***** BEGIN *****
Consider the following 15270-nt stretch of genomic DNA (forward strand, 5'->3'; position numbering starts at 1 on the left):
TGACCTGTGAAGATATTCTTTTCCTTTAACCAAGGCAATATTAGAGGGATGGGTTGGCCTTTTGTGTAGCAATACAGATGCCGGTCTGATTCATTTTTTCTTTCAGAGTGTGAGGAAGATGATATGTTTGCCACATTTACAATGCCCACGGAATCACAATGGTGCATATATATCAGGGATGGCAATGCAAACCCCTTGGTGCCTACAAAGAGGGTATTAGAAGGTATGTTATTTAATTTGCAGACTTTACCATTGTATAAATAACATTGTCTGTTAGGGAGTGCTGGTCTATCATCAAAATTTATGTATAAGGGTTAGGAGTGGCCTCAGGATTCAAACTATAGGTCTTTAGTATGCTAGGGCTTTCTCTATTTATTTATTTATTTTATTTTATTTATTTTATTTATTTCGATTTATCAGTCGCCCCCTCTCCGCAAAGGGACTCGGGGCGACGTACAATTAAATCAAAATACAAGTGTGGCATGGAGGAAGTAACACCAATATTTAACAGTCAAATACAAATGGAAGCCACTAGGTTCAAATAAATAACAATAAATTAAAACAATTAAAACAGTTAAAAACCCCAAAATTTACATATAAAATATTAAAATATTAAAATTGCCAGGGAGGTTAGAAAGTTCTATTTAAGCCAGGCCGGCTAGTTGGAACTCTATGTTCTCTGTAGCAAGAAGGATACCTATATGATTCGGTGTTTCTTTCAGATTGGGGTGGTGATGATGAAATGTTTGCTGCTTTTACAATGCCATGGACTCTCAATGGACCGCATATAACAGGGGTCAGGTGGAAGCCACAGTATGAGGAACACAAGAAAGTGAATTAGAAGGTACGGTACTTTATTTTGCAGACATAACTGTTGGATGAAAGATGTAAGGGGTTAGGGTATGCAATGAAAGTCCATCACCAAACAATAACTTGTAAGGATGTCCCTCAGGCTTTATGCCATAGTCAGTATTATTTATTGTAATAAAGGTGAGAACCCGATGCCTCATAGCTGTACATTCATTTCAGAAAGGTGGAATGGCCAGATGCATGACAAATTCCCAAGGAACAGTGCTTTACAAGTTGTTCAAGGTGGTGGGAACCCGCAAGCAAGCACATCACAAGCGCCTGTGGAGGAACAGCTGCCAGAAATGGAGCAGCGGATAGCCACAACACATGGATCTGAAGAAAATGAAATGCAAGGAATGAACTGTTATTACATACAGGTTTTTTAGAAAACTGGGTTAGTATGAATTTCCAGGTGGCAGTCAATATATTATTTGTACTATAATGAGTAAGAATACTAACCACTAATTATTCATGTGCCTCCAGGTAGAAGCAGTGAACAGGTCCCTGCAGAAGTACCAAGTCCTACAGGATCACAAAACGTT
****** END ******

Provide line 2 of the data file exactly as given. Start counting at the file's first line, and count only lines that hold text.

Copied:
TGACCTGTGAAGATATTCTTTTCCTTTAACCAAGGCAATATTAGAGGGATGGGTTGGCCTTTTGTGTAGCAATACAGATGCCGGTCTGATTCATTTTTTCTTTCAGAGTGTGAGGAAGATGATATGTTTGCCACATTTACAATGCCCACGGAATCACAATGGTGCATATATATCAGGGATGGCAATGCAAACCCCTTGGTGCCTACAAAGAGGGTATTAGAAGGTATGTTATTTAATTTGCAGACTTTACCATTGTATAAATAACATTGTCTGTTAGGGAGTGCTGGTCTATCATCAAAATTTATGTATAAGGGTTAGGAGTGGCCTCAGGATTCAAACTATAGGTCTTTAGTATGCTAGGGCTTTCTCTATTTATTTATTTATTTTATTTTATTTATTTTATTTATTTCGATTTATCAGTCGCCCCCTCTCCGCAAAGGGACTCGGGGCGACGTACAATTAAATCAAAATACAAGTGTGGCATGGAGGAAGTAACACCAATATTTAACAGTCAAATACAAATGGAAGCCACTAGGTTCAAATAAATAACAATAAATTAAAACAATTAAAACAGTTAAAAACCCCAAAATTTACATATAAAATATTAAAATATTAAAATTGCCAGGGAGGTTAGAAAGTTCTATTTAAGCCAGGCCGGCTAGTTGGAACTCTATGTTCTCTGTAGCAAGAAGGATACCTATATGATTCGGTGTTTCTTTCAGATTGGGGTGGTGATGATGAAATGTTTGCTGCTTTTACAATGCCATGGACTCTCAATGGACCGCATATAACAGGGGTCAGGTGGAAGCCACAGTATGAGGAACACAAGAAAGTGAATTAGAAGGTACGGTACTTTATTTTGCAGACATAACTGTTGGATGAAAGATGTAAGGGGTTAGGGTATGCAATGAAAGTCCATCACCAAACAATAACTTGTAAGGATGTCCCTCAGGCTTTATGCCATAGTCAGTATTATTTATTGTAATAAAGGTGAGAACCCGATGCCTCATAGCTGTACATTCATTTCAGAAAGGTGGAATGGCCAGATGCATGACAAATTCCCAAGGAACAGTGCTTTACAAGTTGTTCAAGGTGGTGGGAACCCGCAAGCAAGCACATCACAAGCGCCTGTGGAGGAACAGCTGCCAGAAATGGAGCAGCGGATAGCCACAACACATGGATCTGAAGAAAATGAAATGCAAGGAATGAACTGTTATTACATACAGGTTTTTTAGAAAACTGGGTTAGTATGAATTTCCAGGTGGCAGTCAATATATTATTTGTACTATAATGAGTAAGAATACTAACCACTAATTATTCATGTGCCTCCAGGTAGAAGCAGTGAACAGGTCCCTGCAGAAGTACCAAGTCCTACAGGATCACAAAACGTT